13 Youth from Polk County participated in statewide engineering challenge
Creativity and problem solving took virtual center stage during Minnesota 4-H’s annual Engineering Design Challenge on Aug. 9, 2021. Youth from across the state participated in an online learning event that featured machines built with their team or family that engaged youth in thinking about transportation from an engineering frame of mind.
Using this year’s challenge theme, Driving Change Through Transportation, teams of 3rd – 12th graders built complex machines that accomplished an important task: transport an object (person/thing) from one place to another and unload it, or load an object onto a mode of transportation and transport it from one place to another.
Youth from the Paws and Pals 4-H Club in Crookston and the New Hope for Immigrants 4-H Club in East Grand Forks finished their Rube Goldberg-like machines and submitted videos of their machines in action to the virtual showcase event. At the state event, the youth discussed their machines and what they learned with engineering professionals and students from across the state. Both teams received blue ribbons for their machines. The Paws and Pals team received the Excellence in Teamwork Award, given to the team that demonstrated outstanding cooperation among individuals on this team, honoring and utilizing the skills of each team member to accomplish the team’s goals. The New Hope for Immigrants 4-H Club received the Fired-up Award!, awarded to the team that exhibited great energy, excitement, and enthusiasm.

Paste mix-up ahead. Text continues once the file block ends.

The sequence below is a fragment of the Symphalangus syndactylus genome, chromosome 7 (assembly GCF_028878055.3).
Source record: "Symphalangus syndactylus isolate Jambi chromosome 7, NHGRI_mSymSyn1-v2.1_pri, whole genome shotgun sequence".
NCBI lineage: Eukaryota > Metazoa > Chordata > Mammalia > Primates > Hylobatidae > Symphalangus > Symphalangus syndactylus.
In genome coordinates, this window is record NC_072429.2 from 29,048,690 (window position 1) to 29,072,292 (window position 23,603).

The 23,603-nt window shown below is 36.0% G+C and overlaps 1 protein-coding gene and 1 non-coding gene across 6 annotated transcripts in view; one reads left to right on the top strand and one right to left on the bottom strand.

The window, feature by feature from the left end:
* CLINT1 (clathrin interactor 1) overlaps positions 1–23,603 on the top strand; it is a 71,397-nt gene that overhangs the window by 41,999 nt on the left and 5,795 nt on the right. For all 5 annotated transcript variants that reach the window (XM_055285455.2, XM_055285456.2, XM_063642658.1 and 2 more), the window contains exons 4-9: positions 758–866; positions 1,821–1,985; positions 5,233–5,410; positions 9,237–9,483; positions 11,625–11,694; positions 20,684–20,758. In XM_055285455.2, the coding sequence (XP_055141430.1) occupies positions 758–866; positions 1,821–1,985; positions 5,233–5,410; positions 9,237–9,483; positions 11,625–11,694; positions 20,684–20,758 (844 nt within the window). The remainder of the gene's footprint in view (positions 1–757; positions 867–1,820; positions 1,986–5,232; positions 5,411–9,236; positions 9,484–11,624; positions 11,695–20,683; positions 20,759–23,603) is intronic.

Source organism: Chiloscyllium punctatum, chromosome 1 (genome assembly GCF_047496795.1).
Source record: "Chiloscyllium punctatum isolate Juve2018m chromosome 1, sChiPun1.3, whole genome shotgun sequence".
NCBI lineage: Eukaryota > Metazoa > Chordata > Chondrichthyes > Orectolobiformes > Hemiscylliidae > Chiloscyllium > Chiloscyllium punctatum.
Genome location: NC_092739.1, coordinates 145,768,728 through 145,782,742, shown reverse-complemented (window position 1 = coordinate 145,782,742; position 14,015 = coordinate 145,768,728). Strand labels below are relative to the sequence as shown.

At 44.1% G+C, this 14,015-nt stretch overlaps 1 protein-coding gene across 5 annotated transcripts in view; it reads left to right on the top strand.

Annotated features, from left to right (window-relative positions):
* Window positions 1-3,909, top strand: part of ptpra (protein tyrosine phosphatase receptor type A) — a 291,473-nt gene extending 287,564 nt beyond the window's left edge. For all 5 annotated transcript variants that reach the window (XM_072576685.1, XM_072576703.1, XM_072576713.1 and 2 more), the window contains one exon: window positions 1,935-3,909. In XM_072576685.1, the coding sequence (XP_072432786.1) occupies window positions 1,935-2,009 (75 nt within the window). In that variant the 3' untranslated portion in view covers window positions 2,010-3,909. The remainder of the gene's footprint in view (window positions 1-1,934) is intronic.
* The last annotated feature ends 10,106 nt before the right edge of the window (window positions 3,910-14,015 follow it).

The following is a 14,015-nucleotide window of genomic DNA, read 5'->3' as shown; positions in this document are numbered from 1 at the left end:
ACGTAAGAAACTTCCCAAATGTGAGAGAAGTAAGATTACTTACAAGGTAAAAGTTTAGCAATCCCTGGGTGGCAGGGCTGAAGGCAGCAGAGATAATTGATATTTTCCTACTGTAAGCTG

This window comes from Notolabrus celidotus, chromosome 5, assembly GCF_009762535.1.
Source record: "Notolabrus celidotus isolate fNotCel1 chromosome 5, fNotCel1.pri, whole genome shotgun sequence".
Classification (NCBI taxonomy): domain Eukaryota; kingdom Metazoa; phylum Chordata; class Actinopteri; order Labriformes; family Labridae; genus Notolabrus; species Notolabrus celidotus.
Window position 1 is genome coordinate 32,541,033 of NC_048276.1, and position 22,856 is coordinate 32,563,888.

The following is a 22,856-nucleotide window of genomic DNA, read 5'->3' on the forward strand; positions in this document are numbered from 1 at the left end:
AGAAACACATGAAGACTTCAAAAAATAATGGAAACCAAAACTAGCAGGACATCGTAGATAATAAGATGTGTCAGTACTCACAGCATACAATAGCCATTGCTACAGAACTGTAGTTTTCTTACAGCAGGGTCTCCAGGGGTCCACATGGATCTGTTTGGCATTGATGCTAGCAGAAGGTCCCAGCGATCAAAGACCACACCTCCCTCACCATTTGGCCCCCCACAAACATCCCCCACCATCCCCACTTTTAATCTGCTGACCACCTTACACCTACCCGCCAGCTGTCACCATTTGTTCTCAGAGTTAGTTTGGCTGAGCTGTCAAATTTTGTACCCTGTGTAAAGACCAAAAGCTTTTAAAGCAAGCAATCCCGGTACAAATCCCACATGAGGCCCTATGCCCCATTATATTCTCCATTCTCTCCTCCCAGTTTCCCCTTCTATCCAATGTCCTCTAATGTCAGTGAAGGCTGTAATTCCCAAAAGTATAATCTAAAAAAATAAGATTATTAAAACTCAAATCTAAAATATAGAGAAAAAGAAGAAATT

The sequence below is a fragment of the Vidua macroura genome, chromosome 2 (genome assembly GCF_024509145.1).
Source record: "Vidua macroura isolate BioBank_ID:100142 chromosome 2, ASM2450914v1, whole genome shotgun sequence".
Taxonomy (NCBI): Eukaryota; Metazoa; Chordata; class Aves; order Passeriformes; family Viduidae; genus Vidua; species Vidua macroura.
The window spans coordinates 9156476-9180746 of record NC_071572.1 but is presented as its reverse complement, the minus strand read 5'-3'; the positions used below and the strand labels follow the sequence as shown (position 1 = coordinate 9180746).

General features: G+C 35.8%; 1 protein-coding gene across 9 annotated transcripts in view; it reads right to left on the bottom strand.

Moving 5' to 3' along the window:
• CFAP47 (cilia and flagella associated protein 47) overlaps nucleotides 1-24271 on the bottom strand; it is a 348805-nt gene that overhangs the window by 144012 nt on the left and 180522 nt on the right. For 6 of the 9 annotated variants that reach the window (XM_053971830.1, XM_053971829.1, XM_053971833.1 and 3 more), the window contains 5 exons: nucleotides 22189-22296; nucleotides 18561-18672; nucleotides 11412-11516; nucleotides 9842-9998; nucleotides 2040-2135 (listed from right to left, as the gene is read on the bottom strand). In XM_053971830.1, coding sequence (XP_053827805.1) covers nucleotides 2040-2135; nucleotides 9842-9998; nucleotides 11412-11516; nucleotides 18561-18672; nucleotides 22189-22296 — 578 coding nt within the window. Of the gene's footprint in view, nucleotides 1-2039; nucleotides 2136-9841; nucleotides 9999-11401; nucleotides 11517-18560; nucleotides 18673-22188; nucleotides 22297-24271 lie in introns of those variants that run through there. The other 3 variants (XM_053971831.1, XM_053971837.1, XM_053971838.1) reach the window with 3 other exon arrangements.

Each of the teams participating in the event spent weeks, and in some cases months, building the perfect machine to meet the challenge. They used 4-H curriculum to explore engineering principles and tested multiple designs and equipment as they went. 4-H adult volunteers guided each team, providing meeting space, helping to secure materials and learning right alongside the young people.
“Youth that participate in the 4-H Engineering Design Challenge learn a lot about themselves as well as about engineering,” said Margo Bowerman, Extension educator and co-chair of the Minnesota 4-H STEM team. “They discover ways that they like to problem solve and how ideas can evolve when working with a team.”
Youth participants showed their machines to other teams, gave presentations, and had the opportunity to hear from Dr. Ian MacRae, an UMN Extension entomologist who uses engineering to scout for crop diseases and problems using drones, and from Todd Schauer, the Director of Projects for Resolve Marine, a global ship salvage company, who uses his education in Naval Architecture and Marine Engineering to solve ship emergencies and shipwreck problems around the world. The event wrapped up with an awards ceremony, recognizing teams for their high-quality designs.
4-H members of the Paw and Pals 4-H Club that participated in the Engineering Design Challenge were Kasen Stromstad, Kalden Stromstad, James DeBoer, Kaitlin DeBoer, Eliza DeBoer, Katelyn Delzer and Aiden Delzer, and coaches Stacy Stromstad and Margo Bowerman. 4-H members of the New Hope for Immigrants 4-H Club that participated in the Engineering Design Challenge were Abdiweli said yussuf, Maryam said yussuf, Salma said yussuf, Akram Ahmed, Ahlam Ahmed, Aldrus Ahmed, and Ayah Ahmed, and coaches Noura Ahmed, Ibrahim Abdullahi, Katie Becker and Margo Bowerman.